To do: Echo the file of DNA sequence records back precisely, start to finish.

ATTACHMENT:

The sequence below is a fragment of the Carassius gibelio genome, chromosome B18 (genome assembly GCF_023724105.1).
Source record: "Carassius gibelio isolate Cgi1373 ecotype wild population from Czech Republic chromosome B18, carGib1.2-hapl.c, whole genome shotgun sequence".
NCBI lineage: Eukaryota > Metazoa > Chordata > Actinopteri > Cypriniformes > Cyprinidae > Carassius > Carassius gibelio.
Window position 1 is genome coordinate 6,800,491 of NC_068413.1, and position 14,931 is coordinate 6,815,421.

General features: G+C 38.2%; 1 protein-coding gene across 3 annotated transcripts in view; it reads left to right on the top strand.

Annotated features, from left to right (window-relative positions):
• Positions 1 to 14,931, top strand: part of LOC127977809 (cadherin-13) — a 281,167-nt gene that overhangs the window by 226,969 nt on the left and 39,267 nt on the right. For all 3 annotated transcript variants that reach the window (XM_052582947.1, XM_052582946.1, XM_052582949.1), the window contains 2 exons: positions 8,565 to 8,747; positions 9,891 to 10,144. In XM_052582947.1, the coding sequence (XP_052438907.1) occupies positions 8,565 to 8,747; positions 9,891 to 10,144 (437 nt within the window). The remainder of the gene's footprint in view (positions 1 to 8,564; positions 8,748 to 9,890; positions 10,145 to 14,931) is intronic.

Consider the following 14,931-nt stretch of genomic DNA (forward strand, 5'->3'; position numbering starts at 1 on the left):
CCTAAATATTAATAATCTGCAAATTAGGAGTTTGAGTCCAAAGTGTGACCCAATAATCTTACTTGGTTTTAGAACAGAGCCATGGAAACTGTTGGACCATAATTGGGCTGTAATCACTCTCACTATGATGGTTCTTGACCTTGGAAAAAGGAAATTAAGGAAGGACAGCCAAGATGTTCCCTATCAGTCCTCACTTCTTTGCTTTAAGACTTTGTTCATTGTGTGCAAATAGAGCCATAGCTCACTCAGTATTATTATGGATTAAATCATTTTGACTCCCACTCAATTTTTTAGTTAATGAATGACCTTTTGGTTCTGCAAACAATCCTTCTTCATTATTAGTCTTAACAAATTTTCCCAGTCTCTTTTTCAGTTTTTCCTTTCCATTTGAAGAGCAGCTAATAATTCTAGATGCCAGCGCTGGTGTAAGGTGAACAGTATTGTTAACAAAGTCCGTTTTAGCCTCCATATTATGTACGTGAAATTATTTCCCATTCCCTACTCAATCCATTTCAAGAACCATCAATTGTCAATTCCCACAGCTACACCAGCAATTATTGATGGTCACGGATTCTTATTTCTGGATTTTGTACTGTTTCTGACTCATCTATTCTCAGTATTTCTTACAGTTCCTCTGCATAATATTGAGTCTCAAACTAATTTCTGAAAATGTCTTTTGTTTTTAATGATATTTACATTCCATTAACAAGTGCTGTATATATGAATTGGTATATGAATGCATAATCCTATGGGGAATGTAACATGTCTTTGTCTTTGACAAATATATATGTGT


The sequence below is a fragment of the Carassius gibelio genome, chromosome B18 (genome assembly GCF_023724105.1).
Source record: "Carassius gibelio isolate Cgi1373 ecotype wild population from Czech Republic chromosome B18, carGib1.2-hapl.c, whole genome shotgun sequence".
NCBI lineage: Eukaryota > Metazoa > Chordata > Actinopteri > Cypriniformes > Cyprinidae > Carassius > Carassius gibelio.
Window position 1 is genome coordinate 6,800,491 of NC_068413.1, and position 14,931 is coordinate 6,815,421.

General features: G+C 38.2%; 1 protein-coding gene across 3 annotated transcripts in view; it reads left to right on the top strand.

Annotated features, from left to right (window-relative positions):
• Positions 1 to 14,931, top strand: part of LOC127977809 (cadherin-13) — a 281,167-nt gene that overhangs the window by 226,969 nt on the left and 39,267 nt on the right. For all 3 annotated transcript variants that reach the window (XM_052582947.1, XM_052582946.1, XM_052582949.1), the window contains 2 exons: positions 8,565 to 8,747; positions 9,891 to 10,144. In XM_052582947.1, the coding sequence (XP_052438907.1) occupies positions 8,565 to 8,747; positions 9,891 to 10,144 (437 nt within the window). The remainder of the gene's footprint in view (positions 1 to 8,564; positions 8,748 to 9,890; positions 10,145 to 14,931) is intronic.

Consider the following 14,931-nt stretch of genomic DNA (forward strand, 5'->3'; position numbering starts at 1 on the left):
CCTAAATATTAATAATCTGCAAATTAGGAGTTTGAGTCCAAAGTGTGACCCAATAATCTTACTTGGTTTTAGAACAGAGCCATGGAAACTGTTGGACCATAATTGGGCTGTAATCACTCTCACTATGATGGTTCTTGACCTTGGAAAAAGGAAATTAAGGAAGGACAGCCAAGATGTTCCCTATCAGTCCTCACTTCTTTGCTTTAAGACTTTGTTCATTGTGTGCAAATAGAGCCATAGCTCACTCAGTATTATTATGGATTAAATCATTTTGACTCCCACTCAATTTTTTAGTTAATGAATGACCTTTTGGTTCTGCAAACAATCCTTCTTCATTATTAGTCTTAACAAATTTTCCCAGTCTCTTTTTCAGTTTTTCCTTTCCATTTGAAGAGCAGCTAATAATTCTAGATGCCAGCGCTGGTGTAAGGTGAACAGTATTGTTAACAAAGTCCGTTTTAGCCTCCATATTATGTACGTGAAATTATTTCCCATTCCCTACTCAATCCATTTCAAGAACCATCAATTGTCAATTCCCACAGCTACACCAGCAATTATTGATGGTCACGGATTCTTATTTCTGGATTTTGTACTGTTTCTGACTCATCTATTCTCAGTATTTCTTACAGTTCCTCTGCATAATATTGAGTCTCAAACTAATTTCTGAAAATGTCTTTTGTTTTTAATGATATTTACATTCCATTAACAAGTGCTGTATATATGAATTGGTATATGAATGCATAATCCTATGGGGAATGTAACATGTCTTTGTCTTTGACAAATATATATGTGT